Special Issue "Environmental Impact Assessment of Buildings"

A special issue of Buildings (ISSN 2075-5309).

Deadline for manuscript submissions: closed (30 November 2018)

Special Issue Editor

Guest Editor
Dr. Wahidul K. Biswas

Sustainable Engineering Group, Curtin University, Australia
Website | E-Mail
Interests: life cycle assessment; sustainable building design; waste management

Special Issue Information

Dear Colleagues,

Buildings are the key components of the society as a complex system. Energy consumption in buildings and for building construction represents more than 30% of global final energy consumption and contributes to nearly 25% of greenhouse gases (GHG) emissions worldwide [1]. There are other indirect environmental consequences such as land use changes, loss of bio-diversity, resource scarcity, ozone depletion potential, human toxicity, acidification, and eutrophication associated with an increased demand for construction materials in the building sector. The designer, builders, developers and engineers are thus required to adopt an environmentally responsible approach to their design solutions and construction materials’ specification choices. There are ways to reduce these environmental impacts by considering the use of by-products, recycled materials and clean energy sources in building design. The material choice, building orientation, climatic conditions, building management systems, construction systems (e.g. wood frame, thermal insulating brick, sandwich wall and concrete block with a peripheral insulation), construction practices are key areas to consider to enhance durability and building efficiency. Life cycle assessment has potentially been considered as an environmental management tool to estimate the environmental impacts of the resources applied in the building envelope, floor slabs, and interior walls for green building design and to estimate the amount of environmental impacts that can potentially be mitigated through innovative engineering practices, designs and solutions. This special issue is aimed to cover following topics that are relevant for addressing environmental impacts of the fastest growing building sector.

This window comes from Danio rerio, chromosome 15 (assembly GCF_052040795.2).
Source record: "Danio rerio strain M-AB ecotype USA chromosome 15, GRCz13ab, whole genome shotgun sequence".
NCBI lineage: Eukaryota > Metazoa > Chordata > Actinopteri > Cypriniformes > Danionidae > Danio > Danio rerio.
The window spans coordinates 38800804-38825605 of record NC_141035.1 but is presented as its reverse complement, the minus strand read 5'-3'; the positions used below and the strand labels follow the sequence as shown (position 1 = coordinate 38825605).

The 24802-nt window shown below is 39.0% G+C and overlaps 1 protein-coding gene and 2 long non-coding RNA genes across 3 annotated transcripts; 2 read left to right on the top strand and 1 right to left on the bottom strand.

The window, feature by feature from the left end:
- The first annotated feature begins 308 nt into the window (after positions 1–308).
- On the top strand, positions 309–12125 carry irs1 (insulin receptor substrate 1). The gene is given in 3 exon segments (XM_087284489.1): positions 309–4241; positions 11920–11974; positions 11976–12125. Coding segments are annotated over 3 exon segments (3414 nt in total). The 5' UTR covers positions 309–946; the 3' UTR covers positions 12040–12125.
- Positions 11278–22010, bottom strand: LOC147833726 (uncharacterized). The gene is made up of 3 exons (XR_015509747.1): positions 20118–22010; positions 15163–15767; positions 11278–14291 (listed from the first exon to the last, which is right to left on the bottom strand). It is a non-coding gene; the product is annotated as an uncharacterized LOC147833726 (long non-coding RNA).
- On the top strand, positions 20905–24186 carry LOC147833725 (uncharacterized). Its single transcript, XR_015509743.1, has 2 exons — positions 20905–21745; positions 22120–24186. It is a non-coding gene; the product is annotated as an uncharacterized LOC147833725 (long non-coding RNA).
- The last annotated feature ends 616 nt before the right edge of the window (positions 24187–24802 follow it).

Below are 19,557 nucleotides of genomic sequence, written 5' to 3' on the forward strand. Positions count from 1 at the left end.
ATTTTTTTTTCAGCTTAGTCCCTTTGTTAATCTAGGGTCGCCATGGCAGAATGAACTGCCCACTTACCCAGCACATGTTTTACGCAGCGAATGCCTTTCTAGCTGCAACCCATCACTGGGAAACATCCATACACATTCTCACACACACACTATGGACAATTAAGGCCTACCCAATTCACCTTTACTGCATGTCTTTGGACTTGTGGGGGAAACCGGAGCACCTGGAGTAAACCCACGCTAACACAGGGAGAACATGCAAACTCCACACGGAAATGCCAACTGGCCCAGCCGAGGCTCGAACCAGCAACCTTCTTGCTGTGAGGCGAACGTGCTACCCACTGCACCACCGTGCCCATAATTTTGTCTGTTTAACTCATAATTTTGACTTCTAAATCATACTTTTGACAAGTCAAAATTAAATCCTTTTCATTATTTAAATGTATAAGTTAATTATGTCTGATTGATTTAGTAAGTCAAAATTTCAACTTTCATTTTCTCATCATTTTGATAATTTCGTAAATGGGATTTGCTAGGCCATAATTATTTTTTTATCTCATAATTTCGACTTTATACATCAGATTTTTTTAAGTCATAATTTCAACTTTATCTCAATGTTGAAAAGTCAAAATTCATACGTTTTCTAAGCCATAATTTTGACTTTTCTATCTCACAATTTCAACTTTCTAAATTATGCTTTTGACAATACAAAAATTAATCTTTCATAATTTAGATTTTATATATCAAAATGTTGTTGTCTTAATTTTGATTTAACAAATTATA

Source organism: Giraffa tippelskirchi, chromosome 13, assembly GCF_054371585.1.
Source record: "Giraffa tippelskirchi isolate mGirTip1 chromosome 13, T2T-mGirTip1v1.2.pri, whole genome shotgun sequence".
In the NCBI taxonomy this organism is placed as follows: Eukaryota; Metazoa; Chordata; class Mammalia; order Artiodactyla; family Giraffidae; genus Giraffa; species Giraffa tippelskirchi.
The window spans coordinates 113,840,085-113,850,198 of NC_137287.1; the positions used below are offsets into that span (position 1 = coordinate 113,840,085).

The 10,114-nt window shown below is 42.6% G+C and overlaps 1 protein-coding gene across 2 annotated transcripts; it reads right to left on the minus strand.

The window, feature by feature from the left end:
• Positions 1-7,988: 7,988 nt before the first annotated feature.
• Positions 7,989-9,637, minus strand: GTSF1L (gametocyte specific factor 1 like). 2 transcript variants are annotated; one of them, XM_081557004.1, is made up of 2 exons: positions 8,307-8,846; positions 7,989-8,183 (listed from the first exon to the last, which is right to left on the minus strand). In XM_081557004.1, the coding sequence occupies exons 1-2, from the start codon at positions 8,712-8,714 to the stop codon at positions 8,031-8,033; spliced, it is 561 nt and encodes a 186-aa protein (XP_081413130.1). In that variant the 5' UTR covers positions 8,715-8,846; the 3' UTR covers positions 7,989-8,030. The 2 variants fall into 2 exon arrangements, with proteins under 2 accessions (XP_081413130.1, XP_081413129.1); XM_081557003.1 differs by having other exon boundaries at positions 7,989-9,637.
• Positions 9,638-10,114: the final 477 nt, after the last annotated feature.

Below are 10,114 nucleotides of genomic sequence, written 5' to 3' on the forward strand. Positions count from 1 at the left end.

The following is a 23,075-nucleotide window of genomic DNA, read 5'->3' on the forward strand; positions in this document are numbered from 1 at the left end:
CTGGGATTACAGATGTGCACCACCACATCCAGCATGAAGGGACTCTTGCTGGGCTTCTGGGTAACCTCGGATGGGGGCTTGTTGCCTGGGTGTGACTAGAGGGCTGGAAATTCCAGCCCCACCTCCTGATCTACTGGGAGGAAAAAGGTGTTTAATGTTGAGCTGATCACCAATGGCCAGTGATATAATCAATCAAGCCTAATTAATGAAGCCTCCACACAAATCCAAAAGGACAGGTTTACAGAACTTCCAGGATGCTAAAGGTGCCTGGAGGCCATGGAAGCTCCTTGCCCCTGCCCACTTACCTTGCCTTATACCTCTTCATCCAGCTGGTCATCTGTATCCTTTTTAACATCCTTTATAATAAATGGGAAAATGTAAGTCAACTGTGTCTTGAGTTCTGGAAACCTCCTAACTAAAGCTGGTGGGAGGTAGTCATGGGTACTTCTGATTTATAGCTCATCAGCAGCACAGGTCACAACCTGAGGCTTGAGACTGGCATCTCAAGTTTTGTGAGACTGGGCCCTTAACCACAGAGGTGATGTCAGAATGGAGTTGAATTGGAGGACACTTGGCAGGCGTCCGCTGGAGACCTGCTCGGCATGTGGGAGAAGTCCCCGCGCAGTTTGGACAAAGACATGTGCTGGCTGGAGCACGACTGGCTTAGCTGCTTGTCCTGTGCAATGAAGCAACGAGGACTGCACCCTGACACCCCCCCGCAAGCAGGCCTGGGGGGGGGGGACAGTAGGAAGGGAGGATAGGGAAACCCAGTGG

• Environmental impacts of building materials
  • Building energy and environments
  • Life cycle assessment and green buildings
  • Environmentally friendly construction practices

References

[1] UNEP, Towards zero-emission efficient and resilient buildings, Global Status Report 2016, prepared by The Global Alliance for Buildings and Construction (GABC), 2016.

Dr. Wahidul K. Biswas
Guest Editor

Manuscript Submission Information